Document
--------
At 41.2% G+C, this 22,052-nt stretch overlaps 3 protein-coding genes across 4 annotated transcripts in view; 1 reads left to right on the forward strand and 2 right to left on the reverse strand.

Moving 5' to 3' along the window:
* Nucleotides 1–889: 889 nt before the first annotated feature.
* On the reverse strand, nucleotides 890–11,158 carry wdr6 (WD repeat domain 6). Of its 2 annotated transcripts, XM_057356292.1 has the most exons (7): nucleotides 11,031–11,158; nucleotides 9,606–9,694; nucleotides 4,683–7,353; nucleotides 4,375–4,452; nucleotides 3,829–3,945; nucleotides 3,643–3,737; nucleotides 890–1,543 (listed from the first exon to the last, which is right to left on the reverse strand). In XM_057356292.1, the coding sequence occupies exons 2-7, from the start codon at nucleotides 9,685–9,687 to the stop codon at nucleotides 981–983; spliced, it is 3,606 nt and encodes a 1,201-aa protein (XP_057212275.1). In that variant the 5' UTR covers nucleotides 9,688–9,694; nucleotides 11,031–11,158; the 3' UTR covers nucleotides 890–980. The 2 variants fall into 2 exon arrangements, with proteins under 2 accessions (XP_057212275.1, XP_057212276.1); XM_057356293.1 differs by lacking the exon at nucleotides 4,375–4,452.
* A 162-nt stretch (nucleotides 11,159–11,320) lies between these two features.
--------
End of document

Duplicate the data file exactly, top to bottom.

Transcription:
At 41.2% G+C, this 22,052-nt stretch overlaps 3 protein-coding genes across 4 annotated transcripts in view; 1 reads left to right on the forward strand and 2 right to left on the reverse strand.

Moving 5' to 3' along the window:
* Nucleotides 1–889: 889 nt before the first annotated feature.
* On the reverse strand, nucleotides 890–11,158 carry wdr6 (WD repeat domain 6). Of its 2 annotated transcripts, XM_057356292.1 has the most exons (7): nucleotides 11,031–11,158; nucleotides 9,606–9,694; nucleotides 4,683–7,353; nucleotides 4,375–4,452; nucleotides 3,829–3,945; nucleotides 3,643–3,737; nucleotides 890–1,543 (listed from the first exon to the last, which is right to left on the reverse strand). In XM_057356292.1, the coding sequence occupies exons 2-7, from the start codon at nucleotides 9,685–9,687 to the stop codon at nucleotides 981–983; spliced, it is 3,606 nt and encodes a 1,201-aa protein (XP_057212275.1). In that variant the 5' UTR covers nucleotides 9,688–9,694; nucleotides 11,031–11,158; the 3' UTR covers nucleotides 890–980. The 2 variants fall into 2 exon arrangements, with proteins under 2 accessions (XP_057212275.1, XP_057212276.1); XM_057356293.1 differs by lacking the exon at nucleotides 4,375–4,452.
* A 162-nt stretch (nucleotides 11,159–11,320) lies between these two features.